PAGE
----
Let me try that again.

Inspire more clicks, sales & signups with your overlays

Download our free Spring Overlay Lookbook, featuring 8 oh-so-beautiful, Unbounce-built overlays.


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Feature image via Shutterstock.

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8 Overlay Examples to Inspire More Clicks, Sales & Signups [FREE LOOKBOOK]

Building an App or Online Business in 2017? Here’s A DIY Resource Kit of Free Tools & Tips!

building an app

Last year, I started working on an idea for a platform, called Counsell, currently available as an app on iOS and Android devices, that lets all professionals give and get paid advice. As a designer, I was fortunate to be working with an incredible developer from the very start so we knew we could turn the idea into a working product. However, it was only when I, bolstered by my marketing background, decided to build a business around the app that I realized how haphazard and unsystematic the realities of setting up a new online business could be. Thanks to…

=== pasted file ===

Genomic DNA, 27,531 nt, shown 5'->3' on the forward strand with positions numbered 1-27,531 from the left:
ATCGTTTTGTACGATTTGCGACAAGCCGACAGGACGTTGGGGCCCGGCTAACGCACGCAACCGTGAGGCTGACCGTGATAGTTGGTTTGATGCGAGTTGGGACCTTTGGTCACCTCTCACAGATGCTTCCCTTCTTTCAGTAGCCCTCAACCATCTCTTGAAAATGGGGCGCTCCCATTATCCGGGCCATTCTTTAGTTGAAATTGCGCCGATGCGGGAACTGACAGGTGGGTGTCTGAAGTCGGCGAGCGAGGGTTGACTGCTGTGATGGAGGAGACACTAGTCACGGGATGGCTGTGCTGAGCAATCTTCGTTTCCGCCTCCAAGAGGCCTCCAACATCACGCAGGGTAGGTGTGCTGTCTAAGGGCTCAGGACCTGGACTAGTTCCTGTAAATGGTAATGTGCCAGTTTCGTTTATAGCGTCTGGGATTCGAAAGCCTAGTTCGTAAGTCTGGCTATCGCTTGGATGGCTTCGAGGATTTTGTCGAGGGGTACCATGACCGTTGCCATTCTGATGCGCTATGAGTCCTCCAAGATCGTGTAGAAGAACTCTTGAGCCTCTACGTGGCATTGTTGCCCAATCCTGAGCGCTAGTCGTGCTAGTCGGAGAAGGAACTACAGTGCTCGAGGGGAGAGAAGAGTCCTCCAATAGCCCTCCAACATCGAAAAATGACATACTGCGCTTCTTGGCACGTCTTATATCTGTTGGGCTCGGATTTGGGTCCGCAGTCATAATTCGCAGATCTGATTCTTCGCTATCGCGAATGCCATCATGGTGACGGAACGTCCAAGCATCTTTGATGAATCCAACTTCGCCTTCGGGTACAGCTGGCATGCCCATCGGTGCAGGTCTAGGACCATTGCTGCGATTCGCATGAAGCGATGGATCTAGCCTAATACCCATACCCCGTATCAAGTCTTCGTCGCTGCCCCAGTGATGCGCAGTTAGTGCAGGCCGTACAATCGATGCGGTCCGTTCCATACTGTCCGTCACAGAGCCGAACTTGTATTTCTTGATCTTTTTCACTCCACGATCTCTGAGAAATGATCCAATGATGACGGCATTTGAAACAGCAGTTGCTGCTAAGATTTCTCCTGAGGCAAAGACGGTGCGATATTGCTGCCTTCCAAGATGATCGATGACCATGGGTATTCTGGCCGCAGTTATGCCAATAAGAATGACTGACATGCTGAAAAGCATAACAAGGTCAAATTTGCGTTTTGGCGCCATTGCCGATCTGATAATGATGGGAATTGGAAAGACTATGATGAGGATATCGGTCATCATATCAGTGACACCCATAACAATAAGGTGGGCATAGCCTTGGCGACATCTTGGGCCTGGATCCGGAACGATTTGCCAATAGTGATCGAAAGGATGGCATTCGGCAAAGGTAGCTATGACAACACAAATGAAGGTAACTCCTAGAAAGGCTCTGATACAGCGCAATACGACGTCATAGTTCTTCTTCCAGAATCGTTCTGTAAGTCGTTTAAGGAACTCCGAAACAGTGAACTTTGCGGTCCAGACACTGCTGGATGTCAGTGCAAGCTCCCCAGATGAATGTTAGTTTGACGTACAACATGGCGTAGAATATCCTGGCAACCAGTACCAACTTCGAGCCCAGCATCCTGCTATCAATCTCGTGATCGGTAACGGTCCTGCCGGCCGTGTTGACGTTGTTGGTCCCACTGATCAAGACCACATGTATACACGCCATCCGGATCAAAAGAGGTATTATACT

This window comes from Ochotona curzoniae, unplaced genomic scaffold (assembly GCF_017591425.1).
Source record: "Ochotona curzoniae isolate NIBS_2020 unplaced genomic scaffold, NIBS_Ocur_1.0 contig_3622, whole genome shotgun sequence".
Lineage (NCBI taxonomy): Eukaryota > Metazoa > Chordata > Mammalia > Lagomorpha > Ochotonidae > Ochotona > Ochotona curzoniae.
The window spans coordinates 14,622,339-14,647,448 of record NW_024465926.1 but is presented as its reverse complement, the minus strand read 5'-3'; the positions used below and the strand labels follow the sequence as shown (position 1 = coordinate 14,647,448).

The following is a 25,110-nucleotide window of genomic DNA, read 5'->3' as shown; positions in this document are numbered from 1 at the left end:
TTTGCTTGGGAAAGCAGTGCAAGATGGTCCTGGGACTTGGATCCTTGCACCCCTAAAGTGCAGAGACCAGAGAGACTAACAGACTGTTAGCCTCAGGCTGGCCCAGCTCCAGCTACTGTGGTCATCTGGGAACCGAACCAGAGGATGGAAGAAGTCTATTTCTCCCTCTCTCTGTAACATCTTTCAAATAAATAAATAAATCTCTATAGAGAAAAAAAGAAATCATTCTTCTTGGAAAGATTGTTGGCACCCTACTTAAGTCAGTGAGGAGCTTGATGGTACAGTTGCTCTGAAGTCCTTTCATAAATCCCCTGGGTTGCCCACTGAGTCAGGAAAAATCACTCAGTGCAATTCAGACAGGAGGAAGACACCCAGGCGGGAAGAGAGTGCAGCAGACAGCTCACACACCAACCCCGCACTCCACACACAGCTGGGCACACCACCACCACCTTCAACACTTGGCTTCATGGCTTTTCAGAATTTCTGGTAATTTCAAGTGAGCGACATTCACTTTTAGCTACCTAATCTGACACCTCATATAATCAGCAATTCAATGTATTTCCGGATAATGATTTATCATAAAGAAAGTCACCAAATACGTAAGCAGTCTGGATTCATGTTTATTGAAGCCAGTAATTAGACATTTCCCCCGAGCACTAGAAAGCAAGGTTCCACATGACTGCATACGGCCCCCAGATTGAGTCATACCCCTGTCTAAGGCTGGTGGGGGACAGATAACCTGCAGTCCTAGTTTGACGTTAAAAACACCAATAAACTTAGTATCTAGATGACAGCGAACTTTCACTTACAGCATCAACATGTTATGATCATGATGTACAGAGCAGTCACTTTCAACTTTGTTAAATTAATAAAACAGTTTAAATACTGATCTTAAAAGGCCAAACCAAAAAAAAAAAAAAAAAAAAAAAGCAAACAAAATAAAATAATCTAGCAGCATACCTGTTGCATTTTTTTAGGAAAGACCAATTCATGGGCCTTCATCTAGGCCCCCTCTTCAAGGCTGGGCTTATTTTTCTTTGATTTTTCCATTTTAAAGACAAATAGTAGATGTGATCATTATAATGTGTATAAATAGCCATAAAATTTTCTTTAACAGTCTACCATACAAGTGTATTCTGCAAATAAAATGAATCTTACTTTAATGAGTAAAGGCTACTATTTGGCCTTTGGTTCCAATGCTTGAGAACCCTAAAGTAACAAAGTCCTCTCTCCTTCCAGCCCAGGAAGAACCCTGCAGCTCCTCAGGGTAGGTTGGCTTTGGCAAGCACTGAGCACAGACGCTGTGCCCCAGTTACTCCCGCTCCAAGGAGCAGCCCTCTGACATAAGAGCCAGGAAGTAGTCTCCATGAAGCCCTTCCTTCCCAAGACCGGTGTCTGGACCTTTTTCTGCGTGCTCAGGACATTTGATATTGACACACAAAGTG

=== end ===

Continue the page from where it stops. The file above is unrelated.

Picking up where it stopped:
The post Building an App or Online Business in 2017? Here’s A DIY Resource Kit of Free Tools & Tips! appeared first on The Daily Egg.

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Building an App or Online Business in 2017? Here’s A DIY Resource Kit of Free Tools & Tips!

Don’t Ever Launch an Overlay Without This Checklist [FREE DOWNLOAD]

24-point-overlay-checklist-650

Did you know I’m psychic? It’s true. Your favourite color is orange. You once lived on Chestnut Lane. You’ve googled “email best practices” at some point in your marketing career.

Okay, so one out of three ain’t bad — amirite?

The point is, best practices are important to marketers. Whether it’s email, landing pages or social media, best practices provide a jumping off point for a lot of what we do. And guess what, overlays — whether you’re already using them or thinking about using them — are no exception.